From DTDs to XML Schemas (1/2) - exploring XML | WebReference

From DTDs to XML Schemas (1/2) - exploring XML

From DTDs to XML Schemas

XML Schemas are the preferred way of specifying XML content models these days. Schemas are more expressive than DTDs, but how do you upgrade your self-defined DTDs? A tool provided by the W3C helps along the way.


Document Type Definitions (DTDs) describe the elements and their nesting of a specific type of XML document. XML inherited DTDs from SGML. It has become more and more apparent that some shortcomings were also inherited:

  1. The syntax of a DTD is different from XML, requiring the document writer to learn yet another notation, and the software to have yet another parser.
  2. There is no way to specify datatypes and data formats that could be used to automatically map from and to programming languages
  3. Neither is there a set of well-known basic elements to choose from.

To be fair these requirements were and are beyond the scope of DTDs but they need to be addressed should we hope to create a large set of XML processing tools.

XML Schemas

The XML Schema standard was conceived to improve on DTD limitations and create a method to specify XML documents in XML, including standard pre-defined and user-specific data types.

Defining an element specifies its name and content model, meaning attributes and nested elements. In XML Schemas, the content model of elements is defined by their type. An XML document adhering to a schema can then only have elements that match the defined types. One distinguishes simple and complex types.

A number of simple types are predefined in the specification, such as string, integer and decimal. A simple type cannot contain elements or attributes in its value, whereas complex types can specify nesting of elements and associations of attributes with an element.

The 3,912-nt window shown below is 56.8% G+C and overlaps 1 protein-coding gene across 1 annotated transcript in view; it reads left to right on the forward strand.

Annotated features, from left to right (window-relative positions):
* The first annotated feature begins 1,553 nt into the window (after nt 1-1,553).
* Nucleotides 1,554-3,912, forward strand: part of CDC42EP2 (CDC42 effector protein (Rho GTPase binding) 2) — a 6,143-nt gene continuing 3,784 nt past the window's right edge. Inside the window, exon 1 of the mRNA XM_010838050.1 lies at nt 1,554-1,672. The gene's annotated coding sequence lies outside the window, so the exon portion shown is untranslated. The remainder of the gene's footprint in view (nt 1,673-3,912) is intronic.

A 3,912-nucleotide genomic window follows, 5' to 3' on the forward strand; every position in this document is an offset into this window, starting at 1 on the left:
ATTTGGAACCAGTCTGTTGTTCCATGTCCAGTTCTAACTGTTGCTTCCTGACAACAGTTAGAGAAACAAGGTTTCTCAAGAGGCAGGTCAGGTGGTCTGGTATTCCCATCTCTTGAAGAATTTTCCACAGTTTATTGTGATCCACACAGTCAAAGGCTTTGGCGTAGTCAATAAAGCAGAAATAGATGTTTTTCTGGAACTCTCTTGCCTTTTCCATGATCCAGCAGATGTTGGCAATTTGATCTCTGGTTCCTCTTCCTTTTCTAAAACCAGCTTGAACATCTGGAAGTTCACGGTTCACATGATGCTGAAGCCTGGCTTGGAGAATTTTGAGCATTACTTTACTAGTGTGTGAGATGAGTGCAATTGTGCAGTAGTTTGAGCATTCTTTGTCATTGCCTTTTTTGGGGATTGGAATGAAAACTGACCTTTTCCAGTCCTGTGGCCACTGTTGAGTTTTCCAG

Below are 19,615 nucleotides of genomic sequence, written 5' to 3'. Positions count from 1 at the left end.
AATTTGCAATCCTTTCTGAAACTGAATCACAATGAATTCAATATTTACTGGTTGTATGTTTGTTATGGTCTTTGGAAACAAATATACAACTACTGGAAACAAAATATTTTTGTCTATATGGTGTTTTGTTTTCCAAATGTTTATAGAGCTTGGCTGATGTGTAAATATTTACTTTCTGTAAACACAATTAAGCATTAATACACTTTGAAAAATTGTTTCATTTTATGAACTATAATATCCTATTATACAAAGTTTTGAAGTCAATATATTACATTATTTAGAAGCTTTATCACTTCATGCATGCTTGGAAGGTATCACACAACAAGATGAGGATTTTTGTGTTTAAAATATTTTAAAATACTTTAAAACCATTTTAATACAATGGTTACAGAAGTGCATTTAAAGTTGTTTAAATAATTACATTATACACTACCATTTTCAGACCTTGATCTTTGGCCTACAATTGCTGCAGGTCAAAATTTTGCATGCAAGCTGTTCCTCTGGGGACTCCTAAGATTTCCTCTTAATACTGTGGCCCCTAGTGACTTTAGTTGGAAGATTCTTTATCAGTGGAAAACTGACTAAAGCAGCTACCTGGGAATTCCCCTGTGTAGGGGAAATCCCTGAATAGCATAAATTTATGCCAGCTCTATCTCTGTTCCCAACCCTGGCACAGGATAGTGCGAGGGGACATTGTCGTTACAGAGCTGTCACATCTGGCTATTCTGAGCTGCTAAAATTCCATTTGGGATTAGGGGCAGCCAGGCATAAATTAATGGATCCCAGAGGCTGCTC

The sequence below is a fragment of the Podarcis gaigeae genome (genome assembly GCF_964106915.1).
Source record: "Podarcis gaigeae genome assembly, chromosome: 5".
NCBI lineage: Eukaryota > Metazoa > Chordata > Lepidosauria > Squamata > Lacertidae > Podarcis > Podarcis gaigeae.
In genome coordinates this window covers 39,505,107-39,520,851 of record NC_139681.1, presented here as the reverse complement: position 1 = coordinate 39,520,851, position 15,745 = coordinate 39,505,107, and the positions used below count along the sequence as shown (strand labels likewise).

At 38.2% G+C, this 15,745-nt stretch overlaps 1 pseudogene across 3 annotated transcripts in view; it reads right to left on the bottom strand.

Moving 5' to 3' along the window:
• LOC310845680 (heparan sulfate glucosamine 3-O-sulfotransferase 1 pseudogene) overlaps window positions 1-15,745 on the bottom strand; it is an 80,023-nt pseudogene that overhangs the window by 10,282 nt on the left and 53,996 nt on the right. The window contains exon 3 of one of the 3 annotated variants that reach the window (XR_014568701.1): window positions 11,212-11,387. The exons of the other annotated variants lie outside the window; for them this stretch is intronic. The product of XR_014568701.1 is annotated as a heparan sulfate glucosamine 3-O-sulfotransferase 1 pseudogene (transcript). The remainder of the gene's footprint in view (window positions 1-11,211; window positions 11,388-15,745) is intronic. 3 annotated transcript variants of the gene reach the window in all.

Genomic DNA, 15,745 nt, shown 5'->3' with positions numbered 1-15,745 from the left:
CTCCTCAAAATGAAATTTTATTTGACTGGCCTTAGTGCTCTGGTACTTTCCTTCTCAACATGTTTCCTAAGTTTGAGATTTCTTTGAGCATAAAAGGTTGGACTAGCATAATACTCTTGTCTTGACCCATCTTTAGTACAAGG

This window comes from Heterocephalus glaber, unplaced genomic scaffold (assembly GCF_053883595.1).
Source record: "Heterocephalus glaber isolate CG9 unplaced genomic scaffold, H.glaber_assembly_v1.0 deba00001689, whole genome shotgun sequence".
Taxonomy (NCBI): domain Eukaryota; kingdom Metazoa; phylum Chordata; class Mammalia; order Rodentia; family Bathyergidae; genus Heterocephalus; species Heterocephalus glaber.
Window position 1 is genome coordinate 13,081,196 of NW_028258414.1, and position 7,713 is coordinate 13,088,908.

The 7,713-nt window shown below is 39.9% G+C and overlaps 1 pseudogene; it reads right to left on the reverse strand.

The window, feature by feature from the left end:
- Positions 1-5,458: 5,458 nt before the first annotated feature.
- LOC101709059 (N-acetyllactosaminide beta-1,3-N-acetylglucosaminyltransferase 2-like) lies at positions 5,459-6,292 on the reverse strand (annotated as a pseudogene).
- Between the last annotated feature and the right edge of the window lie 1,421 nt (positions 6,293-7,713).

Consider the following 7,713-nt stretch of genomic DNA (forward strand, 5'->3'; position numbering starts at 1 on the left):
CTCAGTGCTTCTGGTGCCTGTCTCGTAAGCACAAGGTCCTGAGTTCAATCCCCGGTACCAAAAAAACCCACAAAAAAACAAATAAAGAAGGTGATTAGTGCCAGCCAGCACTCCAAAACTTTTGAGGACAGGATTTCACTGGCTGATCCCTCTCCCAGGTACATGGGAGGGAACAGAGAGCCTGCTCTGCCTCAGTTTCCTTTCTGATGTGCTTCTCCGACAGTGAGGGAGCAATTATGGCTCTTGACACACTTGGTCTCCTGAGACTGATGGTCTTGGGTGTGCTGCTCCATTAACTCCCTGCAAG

User-defined elements can be formed from the predefined ones using the object-oriented concepts of aggregation and inheritance. Aggregation groups a set of existing elements into a new one. Inheritance extends an already defined element so that it could stand in for the original.

The Conversion Tool

The DTD to XML Schema Conversion Tool takes a DTD and translates it into its equivalent XML schema definition. Usage of the tool is fairly straightforward:

perl [-alias] [-prefix p] [-ns n] [file]
    enables special aliases (default off)
  -prefix t
    specify namespace prefix
    specify namespace URI
  -simpletype pattern base
    treat parameter entities whose name match this pattern
    as simple datatypes derived from this base type
  -attrgroup pattern
    treat parameter entities whose name match this pattern
    as attribute groups
  -modelgroup pattern
    treat parameter entities whose name match this pattern
    as model groups

If no file is specified, standard input will be used.

Let's look at how the translation of elements and attributes works.

Produced by Michael Claßen

Created: Jun 28, 2001
Revised: Jun 28, 2001